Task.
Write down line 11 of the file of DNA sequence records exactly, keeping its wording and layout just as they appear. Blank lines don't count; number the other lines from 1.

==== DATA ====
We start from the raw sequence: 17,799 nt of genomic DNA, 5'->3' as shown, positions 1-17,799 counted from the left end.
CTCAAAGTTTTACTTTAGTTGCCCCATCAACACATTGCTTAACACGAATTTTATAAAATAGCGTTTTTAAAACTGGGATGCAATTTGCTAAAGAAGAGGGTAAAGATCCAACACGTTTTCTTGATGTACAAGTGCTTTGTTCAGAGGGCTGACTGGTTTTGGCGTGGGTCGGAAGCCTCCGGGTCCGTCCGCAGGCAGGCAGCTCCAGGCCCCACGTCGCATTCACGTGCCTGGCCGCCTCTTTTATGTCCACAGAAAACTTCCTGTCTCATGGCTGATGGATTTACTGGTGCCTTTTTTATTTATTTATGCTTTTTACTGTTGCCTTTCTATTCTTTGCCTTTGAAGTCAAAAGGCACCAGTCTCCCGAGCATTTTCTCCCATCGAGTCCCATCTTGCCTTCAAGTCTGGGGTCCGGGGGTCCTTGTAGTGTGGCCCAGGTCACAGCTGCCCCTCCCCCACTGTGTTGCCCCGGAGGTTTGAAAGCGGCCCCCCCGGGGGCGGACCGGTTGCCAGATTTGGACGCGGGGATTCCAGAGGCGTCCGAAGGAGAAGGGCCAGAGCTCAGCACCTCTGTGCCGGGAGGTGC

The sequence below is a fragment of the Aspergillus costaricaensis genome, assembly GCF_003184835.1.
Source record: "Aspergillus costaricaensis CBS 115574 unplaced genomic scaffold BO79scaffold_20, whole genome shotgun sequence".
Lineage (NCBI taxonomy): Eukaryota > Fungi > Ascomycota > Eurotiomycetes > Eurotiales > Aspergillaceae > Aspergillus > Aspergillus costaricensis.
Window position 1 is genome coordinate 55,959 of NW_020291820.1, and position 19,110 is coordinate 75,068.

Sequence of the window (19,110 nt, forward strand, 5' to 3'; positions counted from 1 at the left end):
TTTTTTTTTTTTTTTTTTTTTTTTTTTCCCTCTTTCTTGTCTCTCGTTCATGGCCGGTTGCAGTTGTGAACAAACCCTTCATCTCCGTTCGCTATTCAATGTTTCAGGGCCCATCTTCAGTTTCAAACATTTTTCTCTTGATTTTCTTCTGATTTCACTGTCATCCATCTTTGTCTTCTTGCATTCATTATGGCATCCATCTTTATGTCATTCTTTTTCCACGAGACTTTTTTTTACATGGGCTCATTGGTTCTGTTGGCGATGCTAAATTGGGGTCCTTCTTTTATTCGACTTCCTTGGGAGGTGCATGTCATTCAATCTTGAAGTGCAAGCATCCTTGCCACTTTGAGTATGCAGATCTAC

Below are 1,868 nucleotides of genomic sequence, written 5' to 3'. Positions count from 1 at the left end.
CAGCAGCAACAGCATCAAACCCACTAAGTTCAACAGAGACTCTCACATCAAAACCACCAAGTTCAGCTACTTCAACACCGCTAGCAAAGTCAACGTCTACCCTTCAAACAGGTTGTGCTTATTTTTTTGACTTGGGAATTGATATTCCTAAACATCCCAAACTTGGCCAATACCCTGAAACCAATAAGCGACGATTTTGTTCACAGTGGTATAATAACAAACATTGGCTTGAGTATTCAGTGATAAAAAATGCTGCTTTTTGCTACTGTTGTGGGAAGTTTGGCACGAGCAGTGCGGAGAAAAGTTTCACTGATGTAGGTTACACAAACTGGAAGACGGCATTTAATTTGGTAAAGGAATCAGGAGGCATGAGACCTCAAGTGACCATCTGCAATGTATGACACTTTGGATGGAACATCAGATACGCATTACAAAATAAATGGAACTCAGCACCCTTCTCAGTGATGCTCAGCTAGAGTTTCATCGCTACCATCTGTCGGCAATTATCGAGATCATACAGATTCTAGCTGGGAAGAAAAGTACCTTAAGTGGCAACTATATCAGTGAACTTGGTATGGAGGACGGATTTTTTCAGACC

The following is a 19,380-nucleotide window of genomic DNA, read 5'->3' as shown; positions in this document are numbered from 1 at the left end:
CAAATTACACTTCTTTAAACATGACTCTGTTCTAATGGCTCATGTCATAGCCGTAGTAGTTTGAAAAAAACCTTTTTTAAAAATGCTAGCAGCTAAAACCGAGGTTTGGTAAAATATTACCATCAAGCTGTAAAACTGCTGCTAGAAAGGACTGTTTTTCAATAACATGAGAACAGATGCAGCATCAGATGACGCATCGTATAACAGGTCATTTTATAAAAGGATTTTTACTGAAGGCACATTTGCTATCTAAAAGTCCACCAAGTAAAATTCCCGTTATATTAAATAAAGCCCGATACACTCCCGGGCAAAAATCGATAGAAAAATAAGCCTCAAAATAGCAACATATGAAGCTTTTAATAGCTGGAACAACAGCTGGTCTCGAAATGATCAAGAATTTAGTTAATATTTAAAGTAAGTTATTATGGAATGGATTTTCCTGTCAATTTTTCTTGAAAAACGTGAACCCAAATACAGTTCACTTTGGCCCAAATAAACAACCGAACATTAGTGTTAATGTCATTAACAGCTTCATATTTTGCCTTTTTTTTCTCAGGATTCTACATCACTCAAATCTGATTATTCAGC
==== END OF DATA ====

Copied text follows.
The following is a 19,380-nucleotide window of genomic DNA, read 5'->3' as shown; positions in this document are numbered from 1 at the left end: